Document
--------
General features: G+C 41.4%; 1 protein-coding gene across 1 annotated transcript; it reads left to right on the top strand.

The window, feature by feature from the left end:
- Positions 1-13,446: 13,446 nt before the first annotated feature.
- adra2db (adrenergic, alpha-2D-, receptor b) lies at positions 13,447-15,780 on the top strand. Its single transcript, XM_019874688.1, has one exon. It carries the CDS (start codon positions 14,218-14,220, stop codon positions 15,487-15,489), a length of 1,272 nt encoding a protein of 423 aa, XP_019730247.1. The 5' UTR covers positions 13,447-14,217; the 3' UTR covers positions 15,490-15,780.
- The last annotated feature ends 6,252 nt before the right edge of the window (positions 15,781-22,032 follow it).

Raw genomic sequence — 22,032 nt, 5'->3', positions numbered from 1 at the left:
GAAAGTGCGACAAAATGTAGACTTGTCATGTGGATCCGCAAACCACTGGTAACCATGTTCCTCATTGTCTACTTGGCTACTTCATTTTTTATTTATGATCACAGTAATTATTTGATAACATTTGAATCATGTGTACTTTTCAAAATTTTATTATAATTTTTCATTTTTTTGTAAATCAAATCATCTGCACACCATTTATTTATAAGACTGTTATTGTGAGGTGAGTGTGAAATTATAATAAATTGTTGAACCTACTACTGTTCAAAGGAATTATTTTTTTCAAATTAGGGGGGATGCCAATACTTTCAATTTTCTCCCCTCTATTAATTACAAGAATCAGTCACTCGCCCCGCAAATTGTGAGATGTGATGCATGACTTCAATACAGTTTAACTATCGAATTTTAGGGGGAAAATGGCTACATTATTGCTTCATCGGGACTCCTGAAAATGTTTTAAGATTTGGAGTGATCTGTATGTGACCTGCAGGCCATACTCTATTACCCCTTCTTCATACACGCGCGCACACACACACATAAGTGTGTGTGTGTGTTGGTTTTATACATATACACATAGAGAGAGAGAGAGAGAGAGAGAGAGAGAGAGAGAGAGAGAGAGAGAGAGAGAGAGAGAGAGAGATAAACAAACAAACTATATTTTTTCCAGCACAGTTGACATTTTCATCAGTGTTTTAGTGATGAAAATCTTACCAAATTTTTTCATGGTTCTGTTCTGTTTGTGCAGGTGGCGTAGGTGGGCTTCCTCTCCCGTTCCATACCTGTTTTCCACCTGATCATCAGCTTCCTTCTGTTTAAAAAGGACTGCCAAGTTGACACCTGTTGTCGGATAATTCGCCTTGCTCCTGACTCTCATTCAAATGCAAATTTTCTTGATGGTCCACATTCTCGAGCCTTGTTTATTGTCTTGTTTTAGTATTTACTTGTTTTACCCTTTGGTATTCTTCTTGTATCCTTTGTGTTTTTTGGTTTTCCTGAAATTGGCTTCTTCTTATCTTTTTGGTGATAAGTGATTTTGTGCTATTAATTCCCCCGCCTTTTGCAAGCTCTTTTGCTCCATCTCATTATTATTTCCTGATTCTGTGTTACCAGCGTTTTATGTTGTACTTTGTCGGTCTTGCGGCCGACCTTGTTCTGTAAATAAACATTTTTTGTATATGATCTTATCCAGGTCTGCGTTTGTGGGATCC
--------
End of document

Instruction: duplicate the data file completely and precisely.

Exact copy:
General features: G+C 41.4%; 1 protein-coding gene across 1 annotated transcript; it reads left to right on the top strand.

The window, feature by feature from the left end:
- Positions 1-13,446: 13,446 nt before the first annotated feature.
- adra2db (adrenergic, alpha-2D-, receptor b) lies at positions 13,447-15,780 on the top strand. Its single transcript, XM_019874688.1, has one exon. It carries the CDS (start codon positions 14,218-14,220, stop codon positions 15,487-15,489), a length of 1,272 nt encoding a protein of 423 aa, XP_019730247.1. The 5' UTR covers positions 13,447-14,217; the 3' UTR covers positions 15,490-15,780.
- The last annotated feature ends 6,252 nt before the right edge of the window (positions 15,781-22,032 follow it).

Raw genomic sequence — 22,032 nt, 5'->3', positions numbered from 1 at the left:
GAAAGTGCGACAAAATGTAGACTTGTCATGTGGATCCGCAAACCACTGGTAACCATGTTCCTCATTGTCTACTTGGCTACTTCATTTTTTATTTATGATCACAGTAATTATTTGATAACATTTGAATCATGTGTACTTTTCAAAATTTTATTATAATTTTTCATTTTTTTGTAAATCAAATCATCTGCACACCATTTATTTATAAGACTGTTATTGTGAGGTGAGTGTGAAATTATAATAAATTGTTGAACCTACTACTGTTCAAAGGAATTATTTTTTTCAAATTAGGGGGGATGCCAATACTTTCAATTTTCTCCCCTCTATTAATTACAAGAATCAGTCACTCGCCCCGCAAATTGTGAGATGTGATGCATGACTTCAATACAGTTTAACTATCGAATTTTAGGGGGAAAATGGCTACATTATTGCTTCATCGGGACTCCTGAAAATGTTTTAAGATTTGGAGTGATCTGTATGTGACCTGCAGGCCATACTCTATTACCCCTTCTTCATACACGCGCGCACACACACACATAAGTGTGTGTGTGTGTTGGTTTTATACATATACACATAGAGAGAGAGAGAGAGAGAGAGAGAGAGAGAGAGAGAGAGAGAGAGAGAGAGAGAGAGAGAGAGATAAACAAACAAACTATATTTTTTCCAGCACAGTTGACATTTTCATCAGTGTTTTAGTGATGAAAATCTTACCAAATTTTTTCATGGTTCTGTTCTGTTTGTGCAGGTGGCGTAGGTGGGCTTCCTCTCCCGTTCCATACCTGTTTTCCACCTGATCATCAGCTTCCTTCTGTTTAAAAAGGACTGCCAAGTTGACACCTGTTGTCGGATAATTCGCCTTGCTCCTGACTCTCATTCAAATGCAAATTTTCTTGATGGTCCACATTCTCGAGCCTTGTTTATTGTCTTGTTTTAGTATTTACTTGTTTTACCCTTTGGTATTCTTCTTGTATCCTTTGTGTTTTTTGGTTTTCCTGAAATTGGCTTCTTCTTATCTTTTTGGTGATAAGTGATTTTGTGCTATTAATTCCCCCGCCTTTTGCAAGCTCTTTTGCTCCATCTCATTATTATTTCCTGATTCTGTGTTACCAGCGTTTTATGTTGTACTTTGTCGGTCTTGCGGCCGACCTTGTTCTGTAAATAAACATTTTTTGTATATGATCTTATCCAGGTCTGCGTTTGTGGGATCC